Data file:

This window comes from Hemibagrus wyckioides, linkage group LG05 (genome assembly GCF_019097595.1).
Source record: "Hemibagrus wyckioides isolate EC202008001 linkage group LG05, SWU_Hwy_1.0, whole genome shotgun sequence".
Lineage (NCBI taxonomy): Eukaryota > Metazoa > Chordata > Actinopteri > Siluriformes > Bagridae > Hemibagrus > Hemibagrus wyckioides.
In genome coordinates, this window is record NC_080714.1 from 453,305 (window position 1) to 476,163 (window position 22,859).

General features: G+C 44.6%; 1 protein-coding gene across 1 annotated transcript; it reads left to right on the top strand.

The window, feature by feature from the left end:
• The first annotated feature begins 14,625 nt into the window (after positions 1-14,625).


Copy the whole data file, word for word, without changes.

This window comes from Hemibagrus wyckioides, linkage group LG05 (genome assembly GCF_019097595.1).
Source record: "Hemibagrus wyckioides isolate EC202008001 linkage group LG05, SWU_Hwy_1.0, whole genome shotgun sequence".
Lineage (NCBI taxonomy): Eukaryota > Metazoa > Chordata > Actinopteri > Siluriformes > Bagridae > Hemibagrus > Hemibagrus wyckioides.
In genome coordinates, this window is record NC_080714.1 from 453,305 (window position 1) to 476,163 (window position 22,859).

General features: G+C 44.6%; 1 protein-coding gene across 1 annotated transcript; it reads left to right on the top strand.

The window, feature by feature from the left end:
• The first annotated feature begins 14,625 nt into the window (after positions 1-14,625).